The NOPR sets out a highly expedited timeframe for consideration and action.  Specifically, the NOPR:

  • establishes a deadline for comments on the proposal of 45 days after publication in the Federal Register, unless FERC issues a notice within 2 days of publication of the NOPR establishing an alternative comment deadline;
  • directs FERC to either: (1) take final action within 60 days from the date of publication of the NOPR in the Federal Register; or (2) issue a Final Rule adopting the NOPR as an interim final rule, effective immediately, subject to further modification after consideration of any responsive comments;
  • directs FERC to make any final rule in this proceeding effective 30 days following its publication in the Federal Register; and
  • proposes that each RTO/ISO be required to submit a compliance filing within 15 days of the effective date of the final rule, with any tariff revisions made to comply with the final rule becoming effective 15 days following the submission of the compliance filing.

DOE’s decision to issue a NOPR directing FERC to revise its regulations is unusual but not unprecedented.  Although FERC is organizationally under the umbrella of DOE, it is an independent agency. Therefore, Section 403 of the Department of Energy Organization Act authorizes the Secretary of Energy to propose rules and regulations related to matters within FERC’s jurisdiction and obligates FERC to “consider and take final action on any [such] proposal . . . in accordance with such reasonable time limits as may be set by the Secretary.” 

DOE previously relied on this authority when issuing several NOPRs in the 1970s and 1980s concerning FERC’s policies respecting the use, pricing, and transportation of natural gas and oil, including emergency measures designed to address oil shortages.[2]  In those cases, FERC generally adopted DOE’s proposals, with some modification and after soliciting comments from interested parties.[3]  The recent NOPR, however, appears to represent the first time that DOE has exercised its authority to direct changes to FERC’s policies respecting the sale or transmission of electric energy or capacity pursuant to the Federal Power Act.  It is certainly the first one relating to RTOs and ISOs.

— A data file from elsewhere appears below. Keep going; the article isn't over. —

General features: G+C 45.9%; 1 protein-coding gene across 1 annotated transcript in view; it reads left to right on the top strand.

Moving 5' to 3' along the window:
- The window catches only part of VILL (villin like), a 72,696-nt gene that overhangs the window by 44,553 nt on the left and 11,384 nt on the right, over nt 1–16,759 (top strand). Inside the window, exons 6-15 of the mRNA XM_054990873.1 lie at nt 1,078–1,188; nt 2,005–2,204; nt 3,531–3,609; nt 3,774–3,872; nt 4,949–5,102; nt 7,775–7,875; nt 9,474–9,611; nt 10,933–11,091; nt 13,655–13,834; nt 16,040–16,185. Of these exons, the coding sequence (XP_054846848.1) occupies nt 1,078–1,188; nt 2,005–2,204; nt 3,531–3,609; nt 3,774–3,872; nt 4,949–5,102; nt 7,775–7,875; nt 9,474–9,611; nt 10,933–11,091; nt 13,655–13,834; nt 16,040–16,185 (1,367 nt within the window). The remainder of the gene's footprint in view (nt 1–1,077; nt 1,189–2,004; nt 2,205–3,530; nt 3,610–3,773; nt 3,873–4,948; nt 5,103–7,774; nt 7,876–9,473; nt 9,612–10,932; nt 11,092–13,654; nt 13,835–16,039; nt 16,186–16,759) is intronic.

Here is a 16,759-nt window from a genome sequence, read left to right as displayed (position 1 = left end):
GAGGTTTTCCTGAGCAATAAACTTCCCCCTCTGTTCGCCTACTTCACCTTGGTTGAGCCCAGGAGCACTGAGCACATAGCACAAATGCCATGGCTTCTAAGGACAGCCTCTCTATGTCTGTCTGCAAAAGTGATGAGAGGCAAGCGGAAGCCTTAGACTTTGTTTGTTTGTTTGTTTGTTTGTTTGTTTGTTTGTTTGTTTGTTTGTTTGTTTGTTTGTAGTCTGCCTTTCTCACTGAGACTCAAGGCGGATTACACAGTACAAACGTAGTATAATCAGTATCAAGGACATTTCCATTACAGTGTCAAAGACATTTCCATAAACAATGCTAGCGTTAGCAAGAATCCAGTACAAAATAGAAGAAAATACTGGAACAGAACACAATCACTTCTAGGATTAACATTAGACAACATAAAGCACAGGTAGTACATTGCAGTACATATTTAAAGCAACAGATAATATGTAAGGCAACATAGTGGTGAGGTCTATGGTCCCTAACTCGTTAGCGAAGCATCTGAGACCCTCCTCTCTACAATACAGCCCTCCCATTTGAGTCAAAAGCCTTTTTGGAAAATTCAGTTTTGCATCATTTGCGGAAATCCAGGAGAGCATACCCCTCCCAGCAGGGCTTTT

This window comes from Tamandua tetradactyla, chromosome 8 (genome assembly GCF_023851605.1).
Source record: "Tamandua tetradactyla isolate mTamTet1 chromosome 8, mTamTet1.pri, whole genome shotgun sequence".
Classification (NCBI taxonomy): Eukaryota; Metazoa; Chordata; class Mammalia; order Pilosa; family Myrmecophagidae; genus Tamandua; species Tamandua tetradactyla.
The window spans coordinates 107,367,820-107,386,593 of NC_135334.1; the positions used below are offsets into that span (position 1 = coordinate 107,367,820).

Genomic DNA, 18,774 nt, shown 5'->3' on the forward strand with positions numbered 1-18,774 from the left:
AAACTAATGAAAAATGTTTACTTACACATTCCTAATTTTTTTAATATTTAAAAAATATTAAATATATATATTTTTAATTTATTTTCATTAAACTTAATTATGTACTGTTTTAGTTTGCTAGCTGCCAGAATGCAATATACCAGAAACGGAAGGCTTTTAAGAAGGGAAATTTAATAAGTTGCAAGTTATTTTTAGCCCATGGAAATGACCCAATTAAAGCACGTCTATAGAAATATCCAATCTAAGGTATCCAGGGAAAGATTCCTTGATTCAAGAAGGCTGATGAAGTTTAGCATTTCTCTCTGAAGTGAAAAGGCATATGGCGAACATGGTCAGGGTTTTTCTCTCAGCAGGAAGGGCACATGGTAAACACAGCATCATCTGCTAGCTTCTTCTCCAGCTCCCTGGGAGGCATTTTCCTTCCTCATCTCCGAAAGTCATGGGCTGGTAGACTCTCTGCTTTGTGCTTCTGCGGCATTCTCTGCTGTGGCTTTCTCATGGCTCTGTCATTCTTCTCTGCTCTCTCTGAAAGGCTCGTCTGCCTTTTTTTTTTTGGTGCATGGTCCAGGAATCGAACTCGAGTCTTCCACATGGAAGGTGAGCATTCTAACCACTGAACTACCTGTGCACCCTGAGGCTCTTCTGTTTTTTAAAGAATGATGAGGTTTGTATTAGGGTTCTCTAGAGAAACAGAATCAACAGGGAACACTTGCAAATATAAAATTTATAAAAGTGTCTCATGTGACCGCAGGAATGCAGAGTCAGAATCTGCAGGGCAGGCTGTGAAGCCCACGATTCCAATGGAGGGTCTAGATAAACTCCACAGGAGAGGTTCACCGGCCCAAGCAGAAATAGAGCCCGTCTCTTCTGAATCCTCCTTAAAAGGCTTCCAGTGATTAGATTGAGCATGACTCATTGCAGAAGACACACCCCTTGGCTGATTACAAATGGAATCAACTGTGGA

Given factors such as the varying interests of the affected stakeholder groups and the current market structures of RTOs and ISOs for compensating generators, the NOPR should result in a material amount of comments for FERC to consider.  FERC is coming off the non-quorum period and is focused on the backlog of orders that need to be issued now that it has a quorum.  Also, two of the three current Commissioners are brand new and two others are expected to join shortly.  It typically takes some time for a FERC Commissioner to get fully up to speed.  Given the ambitious schedule set out  in the NOPR, particularly in these circumstances it will be interesting to see how FERC acts to process this NOPR.        

 

[2] See, e.g., Transportation Certificates for Natural Gas, 44 Fed. Reg. 17,644 (1979) (proposing rule establishing procedure for the issuance of one year certificates of public convenience and necessity authorizing the transportation of natural gas purchased to displace fuel oil); Ceiling Prices; Old Gas Pricing Structure, 50 Fed. Reg. 48,540 (1985) (proposing modifications to policies respecting pricing of natural gas pursuant to the Natural Gas Policy Act of 1978).

[3] See, e.g., Transportation Certificates for Natural Gas for the Displacement of Fuel Oil, Order No. 30, FERC Stats. & Regs. ¶ 30,054 (1979) (adopting rule authorizing transportation of natural gas by interstate pipelines to direct purchasers for one-year period); Ceiling Prices; Old Gas Pricing Structure, Order No. 451, FERC Stats. & Regs. ¶ 30,701 (1988) (final rule adopting modified version of DOE proposal to revise price ceiling applicable to natural gas sales pursuant to the Natural Gas Policy Act of 1978).